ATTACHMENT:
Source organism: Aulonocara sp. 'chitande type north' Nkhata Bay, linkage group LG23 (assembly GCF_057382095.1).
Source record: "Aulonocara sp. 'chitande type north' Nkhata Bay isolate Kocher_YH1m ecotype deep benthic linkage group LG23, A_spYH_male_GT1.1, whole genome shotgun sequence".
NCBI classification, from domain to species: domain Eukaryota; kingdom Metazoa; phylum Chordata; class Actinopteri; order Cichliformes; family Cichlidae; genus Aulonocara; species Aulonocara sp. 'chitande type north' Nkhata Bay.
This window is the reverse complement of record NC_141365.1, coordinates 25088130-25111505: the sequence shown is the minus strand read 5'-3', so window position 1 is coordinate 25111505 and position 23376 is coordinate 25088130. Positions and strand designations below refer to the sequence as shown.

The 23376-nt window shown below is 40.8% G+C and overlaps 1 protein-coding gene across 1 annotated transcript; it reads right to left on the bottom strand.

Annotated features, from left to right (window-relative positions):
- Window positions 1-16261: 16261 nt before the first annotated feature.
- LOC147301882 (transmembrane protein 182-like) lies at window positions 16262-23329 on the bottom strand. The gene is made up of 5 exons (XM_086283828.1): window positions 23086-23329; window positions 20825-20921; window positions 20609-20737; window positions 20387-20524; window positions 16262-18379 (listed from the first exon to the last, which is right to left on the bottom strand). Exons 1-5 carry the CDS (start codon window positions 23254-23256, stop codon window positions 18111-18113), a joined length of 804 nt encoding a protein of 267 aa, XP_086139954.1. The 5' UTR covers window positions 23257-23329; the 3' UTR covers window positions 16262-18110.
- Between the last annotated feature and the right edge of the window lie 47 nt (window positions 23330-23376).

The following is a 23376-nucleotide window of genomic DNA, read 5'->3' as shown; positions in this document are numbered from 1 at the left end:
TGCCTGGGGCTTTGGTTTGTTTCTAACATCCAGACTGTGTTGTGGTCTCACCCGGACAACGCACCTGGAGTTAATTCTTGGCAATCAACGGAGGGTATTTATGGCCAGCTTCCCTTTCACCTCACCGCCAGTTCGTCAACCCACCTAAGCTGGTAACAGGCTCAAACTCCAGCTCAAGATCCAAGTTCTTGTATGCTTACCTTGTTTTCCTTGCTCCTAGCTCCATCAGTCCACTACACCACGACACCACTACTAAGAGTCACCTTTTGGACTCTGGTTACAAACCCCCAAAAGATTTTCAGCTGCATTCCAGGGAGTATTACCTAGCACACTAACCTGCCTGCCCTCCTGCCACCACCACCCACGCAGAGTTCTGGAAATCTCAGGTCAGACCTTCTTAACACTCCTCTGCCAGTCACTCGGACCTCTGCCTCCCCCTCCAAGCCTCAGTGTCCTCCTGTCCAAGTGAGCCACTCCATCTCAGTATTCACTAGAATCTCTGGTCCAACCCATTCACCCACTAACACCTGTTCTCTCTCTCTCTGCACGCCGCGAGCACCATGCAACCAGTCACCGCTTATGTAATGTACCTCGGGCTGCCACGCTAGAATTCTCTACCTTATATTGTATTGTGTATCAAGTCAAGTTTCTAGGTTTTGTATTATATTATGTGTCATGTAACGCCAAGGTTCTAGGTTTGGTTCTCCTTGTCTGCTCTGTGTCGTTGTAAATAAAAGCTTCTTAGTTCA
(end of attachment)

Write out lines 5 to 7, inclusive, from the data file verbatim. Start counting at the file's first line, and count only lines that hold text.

The 23376-nt window shown below is 40.8% G+C and overlaps 1 protein-coding gene across 1 annotated transcript; it reads right to left on the bottom strand.

Annotated features, from left to right (window-relative positions):
- Window positions 1-16261: 16261 nt before the first annotated feature.